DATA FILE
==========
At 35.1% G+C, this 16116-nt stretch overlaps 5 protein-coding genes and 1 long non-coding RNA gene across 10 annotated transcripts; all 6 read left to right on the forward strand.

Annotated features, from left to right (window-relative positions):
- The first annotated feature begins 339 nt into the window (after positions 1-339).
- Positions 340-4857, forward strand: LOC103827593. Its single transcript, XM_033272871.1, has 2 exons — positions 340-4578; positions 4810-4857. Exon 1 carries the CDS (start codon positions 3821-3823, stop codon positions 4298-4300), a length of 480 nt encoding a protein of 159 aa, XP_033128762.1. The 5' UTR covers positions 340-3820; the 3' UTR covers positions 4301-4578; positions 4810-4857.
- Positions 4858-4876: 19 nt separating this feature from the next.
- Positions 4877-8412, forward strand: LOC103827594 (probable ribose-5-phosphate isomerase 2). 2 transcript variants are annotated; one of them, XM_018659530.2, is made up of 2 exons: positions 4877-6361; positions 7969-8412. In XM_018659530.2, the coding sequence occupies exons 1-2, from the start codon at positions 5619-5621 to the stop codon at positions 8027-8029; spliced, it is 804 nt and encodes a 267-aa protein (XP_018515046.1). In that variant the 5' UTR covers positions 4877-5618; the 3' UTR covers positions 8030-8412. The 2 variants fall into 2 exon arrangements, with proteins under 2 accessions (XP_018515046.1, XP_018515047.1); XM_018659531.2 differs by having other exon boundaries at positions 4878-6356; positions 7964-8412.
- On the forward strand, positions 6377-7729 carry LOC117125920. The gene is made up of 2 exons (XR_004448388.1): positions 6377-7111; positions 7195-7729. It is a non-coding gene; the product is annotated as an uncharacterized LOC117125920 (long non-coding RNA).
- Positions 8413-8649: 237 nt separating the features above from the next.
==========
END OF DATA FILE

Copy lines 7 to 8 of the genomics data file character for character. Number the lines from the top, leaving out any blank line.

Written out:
- On the forward strand, positions 6377-7729 carry LOC117125920. The gene is made up of 2 exons (XR_004448388.1): positions 6377-7111; positions 7195-7729. It is a non-coding gene; the product is annotated as an uncharacterized LOC117125920 (long non-coding RNA).
- Positions 8413-8649: 237 nt separating the features above from the next.